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So, when a signature gatherer tells you that the Bankrupt St. Louis petition has nothing to do with Rex Sinquefield, feel free to take up some of his or her time and provide the facts.

It appears the signature gatherers started Friday at the 78th District Re-Vote polling places and then hit the many special events this weekend around the City.

St. Louis City voters just reauthorized the earnings tax last Spring with 72% of the vote.

Here’s the process for these City charter amendment initiative petitions.

1) Upon acquiring sufficient signatures plus some, petitions are delivered to Board of Elections.

2) Board of Elections verifies signatures. If enough signatures…

3) Board of Elections notifies Board of Aldermen that an initiative petition is ready for ballot.

4) Board of Aldermen has 60 Days to consider- including holding hearings- and adopt the proposed amendment as is- no changes. If it adopts amendment, and mayor signs, it becomes law without public vote. If it does not adopt proposed amendment, or if mayor does not sign, or his veto is not overriden…

5) Board of Elections places issue on ballot.

6) Charter Amendment passes if it gets 60% of the vote.

This is no way to have a serious discussion about the earnings tax and how to replace the earnings tax. This is a punitive measure by Rex Sinquefield. His operatives are throwing everything at the wall in hopes something sticks. He has unlimited resources to pay signature gatherers a consultants. The initiative petition process was never intended to be a means for the wealthy to buy their way on to the ballot. It was never intended to be a business.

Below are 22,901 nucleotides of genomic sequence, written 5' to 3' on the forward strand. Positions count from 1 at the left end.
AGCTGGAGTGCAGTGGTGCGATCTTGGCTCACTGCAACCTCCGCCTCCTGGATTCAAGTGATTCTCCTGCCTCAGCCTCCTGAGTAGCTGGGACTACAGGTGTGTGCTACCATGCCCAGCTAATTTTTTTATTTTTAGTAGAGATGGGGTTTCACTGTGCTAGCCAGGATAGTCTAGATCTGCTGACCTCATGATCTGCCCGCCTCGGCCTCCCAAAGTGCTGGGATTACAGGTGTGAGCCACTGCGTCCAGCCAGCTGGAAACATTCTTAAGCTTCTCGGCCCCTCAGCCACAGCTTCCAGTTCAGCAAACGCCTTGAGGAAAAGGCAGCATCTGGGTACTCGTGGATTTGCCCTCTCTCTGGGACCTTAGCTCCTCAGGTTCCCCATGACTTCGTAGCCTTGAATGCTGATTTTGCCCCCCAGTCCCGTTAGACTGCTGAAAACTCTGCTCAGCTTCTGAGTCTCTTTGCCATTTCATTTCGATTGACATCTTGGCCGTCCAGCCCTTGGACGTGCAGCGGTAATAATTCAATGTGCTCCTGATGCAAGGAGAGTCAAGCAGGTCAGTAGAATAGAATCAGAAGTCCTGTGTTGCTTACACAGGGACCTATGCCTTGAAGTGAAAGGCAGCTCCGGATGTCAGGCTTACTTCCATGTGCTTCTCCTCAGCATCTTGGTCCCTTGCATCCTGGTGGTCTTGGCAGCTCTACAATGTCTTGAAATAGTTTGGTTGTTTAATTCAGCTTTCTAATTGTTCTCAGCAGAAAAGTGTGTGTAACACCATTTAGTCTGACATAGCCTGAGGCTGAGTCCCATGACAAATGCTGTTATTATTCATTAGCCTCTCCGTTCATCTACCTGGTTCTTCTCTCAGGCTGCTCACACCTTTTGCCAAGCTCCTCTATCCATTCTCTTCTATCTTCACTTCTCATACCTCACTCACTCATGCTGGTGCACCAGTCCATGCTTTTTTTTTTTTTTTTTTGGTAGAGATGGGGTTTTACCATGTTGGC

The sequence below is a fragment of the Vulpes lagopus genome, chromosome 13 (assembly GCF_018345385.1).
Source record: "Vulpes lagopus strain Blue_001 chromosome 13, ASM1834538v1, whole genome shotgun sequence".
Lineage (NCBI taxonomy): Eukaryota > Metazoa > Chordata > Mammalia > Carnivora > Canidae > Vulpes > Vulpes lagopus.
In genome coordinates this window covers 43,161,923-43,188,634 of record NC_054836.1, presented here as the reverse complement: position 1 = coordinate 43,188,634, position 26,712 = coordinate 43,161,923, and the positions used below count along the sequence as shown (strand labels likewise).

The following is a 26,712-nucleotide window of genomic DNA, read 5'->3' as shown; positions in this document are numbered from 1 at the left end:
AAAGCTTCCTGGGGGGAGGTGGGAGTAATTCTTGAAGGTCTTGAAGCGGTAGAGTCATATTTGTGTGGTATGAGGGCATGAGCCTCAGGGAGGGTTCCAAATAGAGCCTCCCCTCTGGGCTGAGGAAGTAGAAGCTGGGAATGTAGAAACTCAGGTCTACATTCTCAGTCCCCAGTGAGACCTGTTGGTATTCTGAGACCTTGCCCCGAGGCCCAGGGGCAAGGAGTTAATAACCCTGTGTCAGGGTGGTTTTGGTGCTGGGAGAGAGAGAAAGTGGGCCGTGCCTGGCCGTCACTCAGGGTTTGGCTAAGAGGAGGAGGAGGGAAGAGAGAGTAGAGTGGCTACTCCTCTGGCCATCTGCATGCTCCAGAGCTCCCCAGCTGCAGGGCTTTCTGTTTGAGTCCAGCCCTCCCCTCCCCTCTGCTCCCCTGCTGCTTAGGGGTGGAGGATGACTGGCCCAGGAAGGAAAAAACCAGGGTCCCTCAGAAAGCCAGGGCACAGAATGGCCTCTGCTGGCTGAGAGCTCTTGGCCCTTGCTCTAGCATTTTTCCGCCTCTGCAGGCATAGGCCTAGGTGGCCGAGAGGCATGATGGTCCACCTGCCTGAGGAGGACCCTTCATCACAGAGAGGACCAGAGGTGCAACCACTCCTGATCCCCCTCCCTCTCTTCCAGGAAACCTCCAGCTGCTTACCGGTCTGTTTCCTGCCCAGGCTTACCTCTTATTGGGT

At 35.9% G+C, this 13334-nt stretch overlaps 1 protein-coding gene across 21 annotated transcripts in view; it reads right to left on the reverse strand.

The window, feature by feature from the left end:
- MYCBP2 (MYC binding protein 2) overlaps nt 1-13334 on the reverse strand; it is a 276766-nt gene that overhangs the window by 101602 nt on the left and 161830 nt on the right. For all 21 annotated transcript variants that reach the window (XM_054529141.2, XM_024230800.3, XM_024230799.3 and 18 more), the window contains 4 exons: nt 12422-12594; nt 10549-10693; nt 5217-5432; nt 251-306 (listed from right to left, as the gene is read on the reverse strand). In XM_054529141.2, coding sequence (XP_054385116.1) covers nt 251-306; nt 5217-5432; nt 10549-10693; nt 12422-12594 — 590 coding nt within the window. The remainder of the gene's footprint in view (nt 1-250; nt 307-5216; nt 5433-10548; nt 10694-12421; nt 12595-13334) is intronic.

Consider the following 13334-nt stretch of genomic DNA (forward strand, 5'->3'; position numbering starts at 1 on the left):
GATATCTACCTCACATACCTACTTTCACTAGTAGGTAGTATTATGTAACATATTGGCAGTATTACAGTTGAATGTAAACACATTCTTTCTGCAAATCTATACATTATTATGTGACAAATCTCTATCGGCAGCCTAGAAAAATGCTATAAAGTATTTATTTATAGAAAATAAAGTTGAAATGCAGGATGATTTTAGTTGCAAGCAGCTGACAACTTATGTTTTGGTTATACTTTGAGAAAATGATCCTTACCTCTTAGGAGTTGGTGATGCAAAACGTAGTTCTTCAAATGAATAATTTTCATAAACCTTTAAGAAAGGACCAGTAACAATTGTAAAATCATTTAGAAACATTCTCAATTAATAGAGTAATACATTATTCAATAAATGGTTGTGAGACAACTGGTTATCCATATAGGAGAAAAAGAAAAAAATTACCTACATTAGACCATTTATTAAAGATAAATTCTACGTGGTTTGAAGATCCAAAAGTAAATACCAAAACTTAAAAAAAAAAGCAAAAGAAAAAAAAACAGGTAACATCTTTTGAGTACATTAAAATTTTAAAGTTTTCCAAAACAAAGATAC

Photo Credits: 15th Ward Alderwoman Megan Green

— Marie Ceselski, 7th Ward Democratic Committeewoman

Vote No On Proposition 1

Take a stand against the unethical campaign by St. Louis Public School District’s Special Administrative Board. Vote No on Proposition 1.

Don’t Support Taxation Without Representation. Vote No on Proposition 1.

Don’t Trust the St. Louis Public School District’s Special Administrative Board to spend more of your tax dollars. Vote No on Proposition 1.


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Numerous complaints have been filed with the Missouri Ethics Commission (by 7th Ward Democratic Committeewoman Marie Ceselski, 15th Ward Democratic Committeewoman Missy Pinkerton McDaniel, possibly others) regarding violations of campaign finance and election laws by the St. Louis Public Schools District and its Special Administrative Board.

  • SLPS/SAB has used school district funds and resources to support the property tax increase campaign.